- Infauna, on the other hand, refers to the animals that live in the ocean’s lowest levels living beneath layers of sediments.
- Macrofauna are soil animals that reside in 0.5 to 0.3 millimeter filter.
- Megafauna are large animals that reside in one particular area or at a specific period of time.
- Meiofauna comprises invertebrates which are larger than microfauna and smaller than megafauna.
- Invertebrates or microscopic creatures are included in microfauna.
- Other faunas such as avifauna include piscifauna which is made up of fishes.
Examples of fauna
- Amphibians are a family of animals capable of taking advantage of terrestrial and aquatic habitats.
- In the present, around 8100 amphibian species are found throughout the world.
- The most distinctive characteristic of amphibians is the moist skin that allows for breathing through the skin. Certain amphibians such as salamanders from the terrestrial and frogs may have lungs that aren’t there.
- Amphibians are thought to be among the animals with the highest risk of being harmed in the wild because they have skin that is semi-permeable and their eggs are also porous.
- Common amphibians which make up the fauna of the planet include salamanders, frogs toadsand caecilians.
- Reptiles are crawling mammals who live on the land. They have epidermal scales covering an entire or part of the body.
- Although the majority of reptiles are tetrapods that have the two-limb system they are terrestrial and don’t possess an aqua larval stage. Certain reptiles are limbless and exist as crawling creatures.
- Certain reptiles such as turtle and tortoise may have modified limbs that are flaps which aid in swimming.
- Today there are more than 10,000 reptile species are living on the planet.
- Each of these animals is different in their structure and as their habitats. Reptiles that have gone extinct are more diverse, with a range of marine plesiosaurs, to terrestrial dinosaurs that eat meat, and also occupying a variety of ecosystems.
- Reptiles that are common to the natural world are snakes, crocodiles turtles, lizards, etc.
What are the Similarities Between Flora and Fauna?
- The terms “flora” and “flora fauna” are broad words.
- In an ecosystem the organisms interact with each other in various ways.
- Additionally that, both are living organisms.
- In addition, they are eukaryotes.
Differences between Flora and Fauna – Flora vs Fauna
|The Basis of Comparison||Flora||Fauna|
|Definition||Flora refers to the natural occurring native plants in a certain area.||Fauna refers to all animals that live in the that live in a certain location or time.|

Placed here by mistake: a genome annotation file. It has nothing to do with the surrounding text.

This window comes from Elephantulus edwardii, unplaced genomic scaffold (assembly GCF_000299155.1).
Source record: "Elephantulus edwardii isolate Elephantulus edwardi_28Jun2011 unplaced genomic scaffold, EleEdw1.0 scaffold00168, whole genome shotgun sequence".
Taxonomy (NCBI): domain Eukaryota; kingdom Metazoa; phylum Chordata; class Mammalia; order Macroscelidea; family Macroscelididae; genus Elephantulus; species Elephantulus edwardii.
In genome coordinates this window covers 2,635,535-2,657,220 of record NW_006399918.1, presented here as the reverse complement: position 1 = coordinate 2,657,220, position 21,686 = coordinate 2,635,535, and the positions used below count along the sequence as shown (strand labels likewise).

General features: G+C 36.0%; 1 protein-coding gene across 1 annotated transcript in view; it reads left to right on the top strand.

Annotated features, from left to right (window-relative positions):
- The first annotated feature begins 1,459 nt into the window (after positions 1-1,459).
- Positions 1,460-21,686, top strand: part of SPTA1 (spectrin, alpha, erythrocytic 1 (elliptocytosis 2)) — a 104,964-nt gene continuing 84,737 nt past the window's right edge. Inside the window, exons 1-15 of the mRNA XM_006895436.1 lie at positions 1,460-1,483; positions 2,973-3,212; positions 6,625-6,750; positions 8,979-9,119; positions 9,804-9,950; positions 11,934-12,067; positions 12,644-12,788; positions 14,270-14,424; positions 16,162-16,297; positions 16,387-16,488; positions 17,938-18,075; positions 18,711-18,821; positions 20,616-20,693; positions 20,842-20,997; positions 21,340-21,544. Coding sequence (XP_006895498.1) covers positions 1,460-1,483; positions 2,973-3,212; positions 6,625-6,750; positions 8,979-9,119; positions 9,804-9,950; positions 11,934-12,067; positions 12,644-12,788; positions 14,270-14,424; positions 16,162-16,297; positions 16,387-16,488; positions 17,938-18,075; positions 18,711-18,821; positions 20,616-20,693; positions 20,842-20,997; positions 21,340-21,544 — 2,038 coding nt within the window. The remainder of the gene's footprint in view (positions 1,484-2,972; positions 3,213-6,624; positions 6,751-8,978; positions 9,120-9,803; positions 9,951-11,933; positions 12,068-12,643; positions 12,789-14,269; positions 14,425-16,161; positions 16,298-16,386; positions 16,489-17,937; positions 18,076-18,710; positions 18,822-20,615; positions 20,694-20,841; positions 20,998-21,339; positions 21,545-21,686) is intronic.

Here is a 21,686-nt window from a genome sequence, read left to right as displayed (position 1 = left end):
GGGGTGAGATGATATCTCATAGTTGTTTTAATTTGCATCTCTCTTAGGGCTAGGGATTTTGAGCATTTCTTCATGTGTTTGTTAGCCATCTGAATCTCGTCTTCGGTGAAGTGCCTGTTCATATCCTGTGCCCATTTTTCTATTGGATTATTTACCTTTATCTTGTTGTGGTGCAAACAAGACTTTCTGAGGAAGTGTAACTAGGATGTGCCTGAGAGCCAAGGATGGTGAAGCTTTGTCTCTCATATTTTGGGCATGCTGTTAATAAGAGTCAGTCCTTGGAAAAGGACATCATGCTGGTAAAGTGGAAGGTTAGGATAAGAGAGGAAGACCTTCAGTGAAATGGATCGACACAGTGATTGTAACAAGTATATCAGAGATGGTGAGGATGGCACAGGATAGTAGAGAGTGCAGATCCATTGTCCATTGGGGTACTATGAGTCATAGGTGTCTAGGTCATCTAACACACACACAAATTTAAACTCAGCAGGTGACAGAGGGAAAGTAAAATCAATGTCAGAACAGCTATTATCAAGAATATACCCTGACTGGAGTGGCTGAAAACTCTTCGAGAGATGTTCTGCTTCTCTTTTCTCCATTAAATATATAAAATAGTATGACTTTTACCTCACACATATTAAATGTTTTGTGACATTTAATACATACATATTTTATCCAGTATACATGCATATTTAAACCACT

|Classification||Flora is classified as native floral flora, horticultural and agricultural plants, and weeds.||Fauna is classifies into cryofauna, cryptofauna, infauna, epifauna, macrofauna, megafauna, meiofauna and microfauna.|
|Includes||Flora encompasses all the plants.||Fauna covers all species of animals.|
|Study||The study of flora is called “Botany”.||The study of animals is known as Zoology..|
|Nutrition||Flora is an autotroph that is capable of producing the food and energy they need.||Fauna is heterotrophs and dependent on plants to provide energy and food.|
|Ecological function||Plants are the primary producers of an ecosystem.||Animals are the primary consumers in an ecosystem.|
|Locomotion||Flora contains plants that cannot be moved.||Fauna comprises animals that move.|
|Evolution||The flora-related organisms are believed to have come prior to the flora.||Fauna was developed after flora , according to theory of evolution.|
|The cell wall||The cell wall is found in the cells of plant species in flora.||It is the cell’s wall that’s missing within the cell walls of fauna of the animals.|
|Chloroplasts||Chloroplasts are found in flora, the majority of them play a role in the production of food or storage.||Chloroplasts aren’t found in animals. They store energy in mitochondria.|
|Climate||Flora is influenced by the climate of a particular region.||Fauna can affect the climate of a particular region.|
|Examples||Flowers, grass, forests are a few examples of flora.||Reptiles, birds, insect and fishes are just a few examples of the fauna.|